Flight stability

Engineers at LehighUniversity have designed and successfully flight-tested a new control device that a pilot can use to tailor the lateral stability of aircraft.



Joachim Grenestedt, associate professor of mechanical engineering and mechanics, designed “canted tabs” that are attached to the ailerons, the movable control surfaces on the wings that are used to roll an aircraft upright.



Grenestedt said the tabs, which measure a few inches in length and width, rotate around an aluminium tube that is inserted into the aileron.



Three tabs were mounted on each aileron for the test flights, which took place at the National Test Pilot School (NTPS) in Mojave, California. The tabs used in these tests could be adjusted in flight by as much as 30 degrees.



When tested on an Aermacchi AM-3 “Bosbok” observation-reconnaissance plane with eight-foot-long ailerons, the tabs made the laterally unstable aircraft stable, Grenestedt said. “When the plane started to side slip, the tabs applied force to the ailerons, causing the plane to bank, or roll, and regain lateral stability.”



The Aermacchi does not possess the ability, required of civilian planes, to be rolled upright using the rudder alone.



“Normally, you roll an airplane upright using ailerons,” said Grenestedt. “If you lose the primary roll control, then you have to use the rudder.” The Aermacchi lacks this back-up feature.



Russ Stewart, a test pilot instructor with NTPS, said the canted tabs enabled him to roll the Aermacchi using rudders only.



“The canted tabs actually made the plane handle properly,” said Stewart, who has more than three decades of test-pilot experience. “When they started to deploy to about a third of their range, they turned stick forces to the proper direction.”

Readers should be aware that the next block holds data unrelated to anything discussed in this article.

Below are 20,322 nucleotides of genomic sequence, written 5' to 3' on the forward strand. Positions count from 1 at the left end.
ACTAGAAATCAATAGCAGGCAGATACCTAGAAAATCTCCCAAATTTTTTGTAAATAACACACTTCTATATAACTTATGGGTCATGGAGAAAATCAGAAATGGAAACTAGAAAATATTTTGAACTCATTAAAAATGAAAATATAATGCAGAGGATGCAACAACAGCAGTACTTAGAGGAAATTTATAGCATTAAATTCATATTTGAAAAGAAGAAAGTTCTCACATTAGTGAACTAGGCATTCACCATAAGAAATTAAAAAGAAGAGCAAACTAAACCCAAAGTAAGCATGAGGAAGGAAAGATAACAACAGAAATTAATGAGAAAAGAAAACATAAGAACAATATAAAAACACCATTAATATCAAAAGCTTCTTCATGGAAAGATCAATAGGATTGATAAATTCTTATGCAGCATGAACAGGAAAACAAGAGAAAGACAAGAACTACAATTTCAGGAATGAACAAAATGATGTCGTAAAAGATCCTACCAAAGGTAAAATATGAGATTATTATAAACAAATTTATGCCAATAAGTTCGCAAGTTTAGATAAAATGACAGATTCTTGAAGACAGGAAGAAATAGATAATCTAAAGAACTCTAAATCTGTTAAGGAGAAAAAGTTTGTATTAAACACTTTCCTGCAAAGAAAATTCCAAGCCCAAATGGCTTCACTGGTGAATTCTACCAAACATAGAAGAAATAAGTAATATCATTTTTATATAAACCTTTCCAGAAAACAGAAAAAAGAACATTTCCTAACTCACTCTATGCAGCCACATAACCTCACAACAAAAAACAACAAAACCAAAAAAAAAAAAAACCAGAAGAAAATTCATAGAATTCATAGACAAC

Stability is the tendency of an airplane to fly straight, level and in an upright position. Positive lateral stability means an airplane has the tendency, if disturbed, to return to its original stable position without corrective action by the pilot. Neutral stability means the restoring forces are absent and the plane neither returns from its disturbed position nor moves further away.



Negative stability means the plane will tend to move further from its original position.



In the case of the Aermacchi, the canted tabs were used to increase lateral stability. However, Grenestedt said the canted tabs could also be used to reduce lateral stability and thus decrease Dutch Roll tendencies and stick forces during cross wind takeoffs and landings. Dutch Roll is an oscillatory motion, combining roll, slip and yaw. These oscillations typically have a short period that is a challenge for the pilot to overcome. A moderate amount of Dutch Roll, while not fatal, tends to provoke nausea, especially in passengers.



Grenestedt and Lehigh research scientist Bill Maroun modified a set of conventional ailerons for the Aermacchi, and fitted them with the canted tabs.



“We did not know exactly how the Aermacchi would perform,” said Grenestedt. “But the canted tabs showed that they can fix lateral stability deficiencies.



“The largest benefit of the canted tabs may be to serve as a cure for lateral stability deficiencies in existing aircraft, reducing the need for extensive airframe modifications.”



Stewart took the modified Aermacchi on two solo flights to verify its safety and flutter resistance. He and Kent Nelson, an NTPS flight test engineer instructor, completed four more flights with instruments to measure linear and angular accelerations, rudder and aileron deflections, stick force, air speed and altitude.



To measure lateral stability, the pilots used various manoeuvres, including steady heading side slips, rudder releases, bank-to-bank rolls, and spiral stability flights. In particular, the steady heading side slips showed the effect of the canted tabs. “Deploying half rudder,” said Stewart, “the canted tabs changed stick forces from one or two pounds negative [implying negative lateral stability] to up to 10 pounds positive.”